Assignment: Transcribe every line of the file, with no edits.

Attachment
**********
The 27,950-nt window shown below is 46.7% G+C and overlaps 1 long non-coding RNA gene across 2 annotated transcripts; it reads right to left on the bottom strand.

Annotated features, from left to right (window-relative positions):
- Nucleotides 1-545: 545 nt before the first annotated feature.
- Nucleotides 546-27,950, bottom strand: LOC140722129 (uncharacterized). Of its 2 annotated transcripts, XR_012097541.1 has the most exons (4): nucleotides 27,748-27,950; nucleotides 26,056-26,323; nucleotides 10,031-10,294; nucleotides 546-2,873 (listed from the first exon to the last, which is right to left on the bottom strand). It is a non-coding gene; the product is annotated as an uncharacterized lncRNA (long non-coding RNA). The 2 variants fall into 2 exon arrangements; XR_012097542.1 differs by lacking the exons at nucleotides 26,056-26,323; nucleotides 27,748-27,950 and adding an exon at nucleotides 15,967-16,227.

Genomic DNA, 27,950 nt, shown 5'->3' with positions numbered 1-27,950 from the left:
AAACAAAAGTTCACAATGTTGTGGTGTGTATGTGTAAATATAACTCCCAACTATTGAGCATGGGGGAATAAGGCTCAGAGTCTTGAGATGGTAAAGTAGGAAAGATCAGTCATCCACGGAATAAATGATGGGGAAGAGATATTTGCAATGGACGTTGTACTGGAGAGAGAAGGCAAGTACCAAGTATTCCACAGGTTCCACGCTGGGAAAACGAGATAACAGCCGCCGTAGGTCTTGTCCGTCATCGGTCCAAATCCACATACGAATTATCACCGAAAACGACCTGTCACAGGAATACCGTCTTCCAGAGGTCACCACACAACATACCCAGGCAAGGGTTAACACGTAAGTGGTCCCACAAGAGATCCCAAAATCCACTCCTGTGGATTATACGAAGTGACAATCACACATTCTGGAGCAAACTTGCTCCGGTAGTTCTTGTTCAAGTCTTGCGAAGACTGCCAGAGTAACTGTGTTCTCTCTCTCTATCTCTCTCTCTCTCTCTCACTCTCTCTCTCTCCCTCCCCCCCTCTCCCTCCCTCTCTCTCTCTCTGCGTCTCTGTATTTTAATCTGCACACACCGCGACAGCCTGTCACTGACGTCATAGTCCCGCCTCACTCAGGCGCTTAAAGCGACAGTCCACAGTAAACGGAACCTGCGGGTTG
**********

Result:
The 27,950-nt window shown below is 46.7% G+C and overlaps 1 long non-coding RNA gene across 2 annotated transcripts; it reads right to left on the bottom strand.

Annotated features, from left to right (window-relative positions):
- Nucleotides 1-545: 545 nt before the first annotated feature.
- Nucleotides 546-27,950, bottom strand: LOC140722129 (uncharacterized). Of its 2 annotated transcripts, XR_012097541.1 has the most exons (4): nucleotides 27,748-27,950; nucleotides 26,056-26,323; nucleotides 10,031-10,294; nucleotides 546-2,873 (listed from the first exon to the last, which is right to left on the bottom strand). It is a non-coding gene; the product is annotated as an uncharacterized lncRNA (long non-coding RNA). The 2 variants fall into 2 exon arrangements; XR_012097542.1 differs by lacking the exons at nucleotides 26,056-26,323; nucleotides 27,748-27,950 and adding an exon at nucleotides 15,967-16,227.

Genomic DNA, 27,950 nt, shown 5'->3' with positions numbered 1-27,950 from the left:
AAACAAAAGTTCACAATGTTGTGGTGTGTATGTGTAAATATAACTCCCAACTATTGAGCATGGGGGAATAAGGCTCAGAGTCTTGAGATGGTAAAGTAGGAAAGATCAGTCATCCACGGAATAAATGATGGGGAAGAGATATTTGCAATGGACGTTGTACTGGAGAGAGAAGGCAAGTACCAAGTATTCCACAGGTTCCACGCTGGGAAAACGAGATAACAGCCGCCGTAGGTCTTGTCCGTCATCGGTCCAAATCCACATACGAATTATCACCGAAAACGACCTGTCACAGGAATACCGTCTTCCAGAGGTCACCACACAACATACCCAGGCAAGGGTTAACACGTAAGTGGTCCCACAAGAGATCCCAAAATCCACTCCTGTGGATTATACGAAGTGACAATCACACATTCTGGAGCAAACTTGCTCCGGTAGTTCTTGTTCAAGTCTTGCGAAGACTGCCAGAGTAACTGTGTTCTCTCTCTCTATCTCTCTCTCTCTCTCTCACTCTCTCTCTCTCCCTCCCCCCCTCTCCCTCCCTCTCTCTCTCTCTGCGTCTCTGTATTTTAATCTGCACACACCGCGACAGCCTGTCACTGACGTCATAGTCCCGCCTCACTCAGGCGCTTAAAGCGACAGTCCACAGTAAACGGAACCTGCGGGTTG